Context: Earth’s inner core, a hot iron ball the size of Pluto, has stopped spinning faster than the planet’s surface and might now be rotating slower than it, research suggested on Monday.
About the Study
- In research published in the journal Nature Geoscience on Monday, Yi Yang, associate research scientist at Peking University, and Xiaodong Song, Peking University chair professor, studied seismic waves from earthquakes that have passed through the Earth’s inner core along similar paths since the 1960s to infer how fast the inner core is spinning.
- A 1996 study in Nature also revealed that the travel times of seismic waves that traverse the Earth’s inner core show a small but systematic variation over the past three decades. This variation is best explained by a rotation of the inner core and the rotation rate is on the order of 1° per year faster than the daily rotation of the mantle and crust.
Key Findings of the Study
- The study published in Nature Geoscience states that the globally consistent pattern suggests that inner-core rotation has recently paused. The rotation came to a grinding halt in 2009 and then it surprisingly turned in an opposite direction. Researchers have long believed that the inner core rotates, relative to the Earth’s surface, back and forth, like a swing.
- “One cycle of the swing is about seven decades, meaning it changes direction roughly every 35 years. It previously changed direction in the early 1970s, and predicted the next about-face would be in the mid-2040s,” researcher said.
- The team from Peaking University analysed earthquakes mostly from between 1995 and 2021 and the analysis revealed that sometime around 2009 the core stopped spinning and might be in the process of changing the spinning direction.
- The spin of the inner core is driven by the magnetic field generated in the outer core and balanced by the gravitational effects of the mantle. Knowing how the inner core rotates could shed light on how these layers interact and other processes deep in the Earth.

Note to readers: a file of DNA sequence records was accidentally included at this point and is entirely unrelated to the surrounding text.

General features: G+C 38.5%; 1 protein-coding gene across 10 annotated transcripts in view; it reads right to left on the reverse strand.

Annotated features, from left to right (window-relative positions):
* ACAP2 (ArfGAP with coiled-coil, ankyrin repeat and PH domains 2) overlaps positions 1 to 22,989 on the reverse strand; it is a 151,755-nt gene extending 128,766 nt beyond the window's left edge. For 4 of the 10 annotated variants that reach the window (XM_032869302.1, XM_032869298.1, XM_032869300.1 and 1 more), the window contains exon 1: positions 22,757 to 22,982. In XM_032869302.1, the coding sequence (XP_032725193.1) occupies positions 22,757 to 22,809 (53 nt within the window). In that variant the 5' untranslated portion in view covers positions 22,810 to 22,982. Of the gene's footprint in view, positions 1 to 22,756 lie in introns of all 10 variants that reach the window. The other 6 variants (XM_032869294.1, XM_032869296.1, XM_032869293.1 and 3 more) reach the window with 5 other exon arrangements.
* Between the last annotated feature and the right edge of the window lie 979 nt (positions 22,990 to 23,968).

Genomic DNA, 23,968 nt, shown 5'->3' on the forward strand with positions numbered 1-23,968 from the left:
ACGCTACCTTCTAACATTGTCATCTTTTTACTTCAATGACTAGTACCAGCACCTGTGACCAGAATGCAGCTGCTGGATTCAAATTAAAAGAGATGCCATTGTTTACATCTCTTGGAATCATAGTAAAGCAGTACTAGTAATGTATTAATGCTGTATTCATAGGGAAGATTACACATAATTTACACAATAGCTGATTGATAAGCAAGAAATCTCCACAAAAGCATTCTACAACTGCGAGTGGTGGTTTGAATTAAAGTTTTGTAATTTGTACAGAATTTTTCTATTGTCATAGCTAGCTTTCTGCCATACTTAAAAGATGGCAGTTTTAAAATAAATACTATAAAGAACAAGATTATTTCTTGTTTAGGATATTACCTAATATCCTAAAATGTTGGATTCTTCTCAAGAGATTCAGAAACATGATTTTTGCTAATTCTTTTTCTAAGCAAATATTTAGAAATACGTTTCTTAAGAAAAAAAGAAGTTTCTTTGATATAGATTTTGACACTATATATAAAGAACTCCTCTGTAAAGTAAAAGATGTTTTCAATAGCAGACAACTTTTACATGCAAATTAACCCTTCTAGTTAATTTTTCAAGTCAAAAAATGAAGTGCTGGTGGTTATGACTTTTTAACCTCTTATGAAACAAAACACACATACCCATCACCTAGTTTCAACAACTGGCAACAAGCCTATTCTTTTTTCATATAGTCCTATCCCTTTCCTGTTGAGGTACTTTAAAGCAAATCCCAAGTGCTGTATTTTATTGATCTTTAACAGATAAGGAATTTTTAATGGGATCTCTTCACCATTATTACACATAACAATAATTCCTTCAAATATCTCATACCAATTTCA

What Is Earth’s Inner Core?
- Earth’s layers are divided into three parts: the crust, mantle, and core
- Earth’s inner core was first discovered in 1936 as researchers were studying seismic waves from earthquakes that travel throughout the planet.
- It was the change in the waves that revealed Earth’s core, which is around 7000 kilometers wide and made up of a solid center of iron wrapped inside the shell of liquid iron.
Structure Of The Earth
- It is the outermost solid part of the earth. It is brittle in nature. The thickness of the crust varies under the oceanic and continental areas. Oceanic crust is thinner as compared to the continental crust. The mean thickness of oceanic crust is 5 km whereas that of the continental is around 30 km. The continental crust is thicker in the areas of major mountain systems. It is as much as 70 km thick in the Himalayan region. It is made up of heavier rocks having density of 3 g/cm3. This type of rock found in the oceanic crust is basalt. The mean density of material in oceanic crust is 2.7 g/cm3.
- The portion of the interior beyond the crust is called the mantle. The mantle extends from Moho’s discontinuity to a depth of 2,900 km. The upper portion of the mantle is called asthenosphere. The word astheno means weak. It is considered to be extending upto 400 km. It is the main source of magma that finds its way to the surface during volcanic eruptions. It has a density higher than the crust’s (3.4 g/cm3). The crust and the uppermost part of the mantle are called lithosphere. Its thickness ranges from 10-200 km. The lower mantle extends beyond the asthenosphere. It is in solid state.
- As indicated earlier, the earthquake wave velocities helped in understanding the existence of the core of the earth. The core mantle boundary is located at the depth of 2,900 km. The outer core is in liquid state while the inner core is in solid state. The density of material at the mantle core boundary is around 5 g/cm3 and at the centre of the earth at 6,300 km, the density value is around 13g/cm3. The core is made up of very heavy material mostly constituted by nickel and iron. It is sometimes referred to as the nife layer.
- Researchers have said that the rotation of the core is related to the changes in the length of the day, and it could lead to small variations in the exact time it takes for Earth to rotate on its axis and that there are links between the different layers of the planet -crust, mantle, and core.
- The team said that the observations provide evidence for dynamic interactions between the Earth’s layers, from the deepest interior to the surface, potentially due to gravitational coupling and the exchange of angular momentum from the core and mantle to the surface.